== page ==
Portugal Golden Visa or Residency Through Investment
The Portugal Golden Visa is one of the most popular residence-through-investment visas in Europe. It is issued to non-EU nationals who can make a minimum investment of EUR 250,000 in Portugal.
Started in 2012, the program proved to be hugely successful and has seen thousands of families relocate to Portugal. Also known as the residence permit program, the Portugal Golden Visa is a five-year residency-by-investment scheme that offers the beneficiary the freedom to live in Portugal and travel freely to any of the Schengen region countries.
The Portuguese golden visa program is renewable after one year and subsequently after every two years. One is eligible for citizenship after five years as long as they meet the stay requirements.
Portugal; officially referred to as the Portuguese Republic is a country with a rich history. Despite being one of the smallest countries in Europe, it stands out as a country of firsts. It is home to some of the first explorers like Vasco da Gama, Bartholomeu Dias, Alvares Cabral, Prince Harry, and Francis Xavier.
Portugal stands as the oldest of nation-states in Europe and the Iberian Peninsula. Since pre-historic times, the Portuguese territory was continuously invaded, fought over, and settled. Thanks to its influence, Portugal has left a legacy around the world with 9 countries adopting Portuguese as its official language with currently about 250 million speakers around the world.
Fun Facts About Portugal
- It was the world’s first maritime power
- Portugal is the longest-lived colonial empire having spanned 600 years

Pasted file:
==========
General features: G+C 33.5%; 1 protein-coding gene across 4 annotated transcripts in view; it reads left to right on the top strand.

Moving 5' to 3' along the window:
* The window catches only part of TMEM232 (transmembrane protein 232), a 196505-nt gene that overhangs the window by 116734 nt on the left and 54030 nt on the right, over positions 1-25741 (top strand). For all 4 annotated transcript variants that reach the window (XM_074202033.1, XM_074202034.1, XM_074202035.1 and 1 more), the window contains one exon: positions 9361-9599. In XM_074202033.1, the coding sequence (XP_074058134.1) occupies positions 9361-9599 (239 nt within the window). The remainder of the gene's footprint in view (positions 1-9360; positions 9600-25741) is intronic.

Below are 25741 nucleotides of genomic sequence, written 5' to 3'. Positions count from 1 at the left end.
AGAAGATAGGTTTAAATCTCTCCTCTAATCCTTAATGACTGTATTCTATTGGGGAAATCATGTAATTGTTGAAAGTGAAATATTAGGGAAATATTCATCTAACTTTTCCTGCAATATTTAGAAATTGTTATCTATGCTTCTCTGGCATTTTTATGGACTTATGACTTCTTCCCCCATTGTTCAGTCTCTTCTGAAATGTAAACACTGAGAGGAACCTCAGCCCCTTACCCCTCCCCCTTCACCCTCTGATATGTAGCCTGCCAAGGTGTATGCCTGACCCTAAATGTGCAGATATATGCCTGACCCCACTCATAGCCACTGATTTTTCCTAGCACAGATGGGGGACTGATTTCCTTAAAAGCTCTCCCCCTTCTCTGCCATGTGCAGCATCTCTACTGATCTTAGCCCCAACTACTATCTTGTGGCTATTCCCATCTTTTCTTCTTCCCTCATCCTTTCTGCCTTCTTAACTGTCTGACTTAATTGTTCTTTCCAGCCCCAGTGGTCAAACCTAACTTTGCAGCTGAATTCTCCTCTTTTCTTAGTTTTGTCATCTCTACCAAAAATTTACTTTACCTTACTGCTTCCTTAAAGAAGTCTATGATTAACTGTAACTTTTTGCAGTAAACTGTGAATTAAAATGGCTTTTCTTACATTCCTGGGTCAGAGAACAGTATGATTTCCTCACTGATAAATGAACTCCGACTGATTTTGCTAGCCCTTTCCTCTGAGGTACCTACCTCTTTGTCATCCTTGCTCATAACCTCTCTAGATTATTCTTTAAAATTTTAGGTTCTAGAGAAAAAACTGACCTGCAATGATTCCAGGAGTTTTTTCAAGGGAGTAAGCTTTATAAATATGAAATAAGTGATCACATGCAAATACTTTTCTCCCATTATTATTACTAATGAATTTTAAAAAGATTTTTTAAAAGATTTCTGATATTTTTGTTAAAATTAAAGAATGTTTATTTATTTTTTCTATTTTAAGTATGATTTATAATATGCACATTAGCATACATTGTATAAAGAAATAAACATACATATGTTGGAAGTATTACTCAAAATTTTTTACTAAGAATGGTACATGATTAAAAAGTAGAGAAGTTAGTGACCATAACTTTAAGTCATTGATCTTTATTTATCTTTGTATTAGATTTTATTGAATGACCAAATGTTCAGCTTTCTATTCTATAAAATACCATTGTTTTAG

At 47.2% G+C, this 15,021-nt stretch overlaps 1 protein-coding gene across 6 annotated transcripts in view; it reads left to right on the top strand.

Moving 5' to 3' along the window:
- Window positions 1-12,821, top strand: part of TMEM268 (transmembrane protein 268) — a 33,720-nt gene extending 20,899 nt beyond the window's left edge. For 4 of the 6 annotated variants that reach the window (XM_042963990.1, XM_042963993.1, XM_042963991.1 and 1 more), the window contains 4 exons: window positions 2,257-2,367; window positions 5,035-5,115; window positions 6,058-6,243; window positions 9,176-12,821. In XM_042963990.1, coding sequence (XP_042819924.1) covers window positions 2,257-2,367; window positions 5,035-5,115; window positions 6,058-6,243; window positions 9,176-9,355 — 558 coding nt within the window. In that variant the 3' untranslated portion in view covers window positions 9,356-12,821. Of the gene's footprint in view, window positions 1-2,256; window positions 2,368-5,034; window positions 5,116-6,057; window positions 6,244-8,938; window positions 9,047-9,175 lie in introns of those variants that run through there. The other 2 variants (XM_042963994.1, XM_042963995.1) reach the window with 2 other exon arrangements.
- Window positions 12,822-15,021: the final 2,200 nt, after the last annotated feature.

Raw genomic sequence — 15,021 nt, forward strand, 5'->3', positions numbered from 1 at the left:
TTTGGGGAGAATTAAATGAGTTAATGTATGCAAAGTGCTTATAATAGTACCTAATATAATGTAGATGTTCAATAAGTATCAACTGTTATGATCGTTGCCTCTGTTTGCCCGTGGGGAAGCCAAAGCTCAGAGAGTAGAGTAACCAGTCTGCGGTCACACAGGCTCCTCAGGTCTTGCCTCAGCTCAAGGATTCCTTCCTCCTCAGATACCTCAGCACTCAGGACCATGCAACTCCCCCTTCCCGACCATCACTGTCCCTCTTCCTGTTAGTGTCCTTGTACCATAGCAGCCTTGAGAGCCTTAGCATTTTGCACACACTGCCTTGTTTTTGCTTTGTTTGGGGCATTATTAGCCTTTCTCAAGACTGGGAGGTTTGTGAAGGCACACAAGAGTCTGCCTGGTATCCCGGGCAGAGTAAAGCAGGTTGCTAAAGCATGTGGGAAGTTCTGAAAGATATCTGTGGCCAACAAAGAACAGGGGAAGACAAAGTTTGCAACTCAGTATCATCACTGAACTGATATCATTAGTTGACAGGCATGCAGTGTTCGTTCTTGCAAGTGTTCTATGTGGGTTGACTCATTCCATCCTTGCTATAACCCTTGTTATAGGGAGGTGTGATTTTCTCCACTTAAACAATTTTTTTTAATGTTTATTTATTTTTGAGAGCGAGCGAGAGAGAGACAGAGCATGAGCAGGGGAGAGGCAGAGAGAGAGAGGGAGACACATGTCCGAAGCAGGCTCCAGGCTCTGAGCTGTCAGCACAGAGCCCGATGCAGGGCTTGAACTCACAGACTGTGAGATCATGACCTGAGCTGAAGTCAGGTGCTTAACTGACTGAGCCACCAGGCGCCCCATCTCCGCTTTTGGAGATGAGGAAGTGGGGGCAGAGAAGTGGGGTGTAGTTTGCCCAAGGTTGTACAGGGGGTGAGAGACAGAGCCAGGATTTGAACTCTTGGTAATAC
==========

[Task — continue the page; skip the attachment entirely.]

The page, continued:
- Portugal was the first of European nations to practice trans-Atlantic trade
- Portugal is the most Westerly point in Europe
- Portugal has a standing record of the shortest reigning monarch; 20 minutes
- It is the oldest nation-state in Europe
- Over 80 percent of the country’s population are Catholics
- Portugal had the longest dictatorship in Europe from 1926 to 1974
- The country is a founding member of NATO
- The Portuguese people are fatalists, thanks to their ‘fado’ tradition that says no one can escape their fate
- Portugal is home to the world’s oldest bookshop. The Livraria Bertrand bookshop in Lisbon was founded in 1732
Location and Geography
Portugal is located on the Iberian Peninsula, South-West of Europe. It is bordered by Spain to the East and North and the Atlantic Ocean to the South and West. Portugal’s territory also includes two archipelagos; Azores and Madeira. The Tagus River splits mainland Portugal and flows from Spain to Lisbon before meandering through into the Atlantic Ocean.
Portugal’s Northern landscape is mostly mountainous and indented by several river valleys. The South, however, is mostly characterized by extensive plains. This includes the Alentejo and Algarve regions.
Mount Pico is Portugal’s highest peak and is located on Pico Island in the Azores. The ancient volcano measuring about 7,700 feet (2,350m) is an iconic natural phenomenon of the Azores. The Serra da Estrela, on the other hand, is the highest mountain range in the country at 6,532 ft (1,991m) above sea level. This makes it one of the main attraction sites for winter sports enthusiasts and skiers.
Portugal generally experiences a Mediterranean climate, but some regions experience other variations. This is all thanks to its proximity to both the Mediterranean and Atlantic as well as its unique position to the southwest tip of Europe.
The southern regions are sunny and dry with hot/dry summers and rainy/mild winters. This, however, changes as you head north where the weather patterns become wetter and cooler, especially during winter.
Snow is sometimes visible in the mountains to the northeast of the country. Generally, Portugal’s weather is enviable and thus a haven for those looking to escape their native harsh weather.
Azores Island, on the other hand, posts a moderate marine climate with some mild temperatures all year round. Subtropical weather is noted in Porto Santo and Madeira Islands that experience dry weather throughout the year.
According to the World Economic Forum, Portugal’s economy ranks 42nd globally. The country’s economy is largely dependent on international trade, especially within the EU. It uses Euro as its official currency.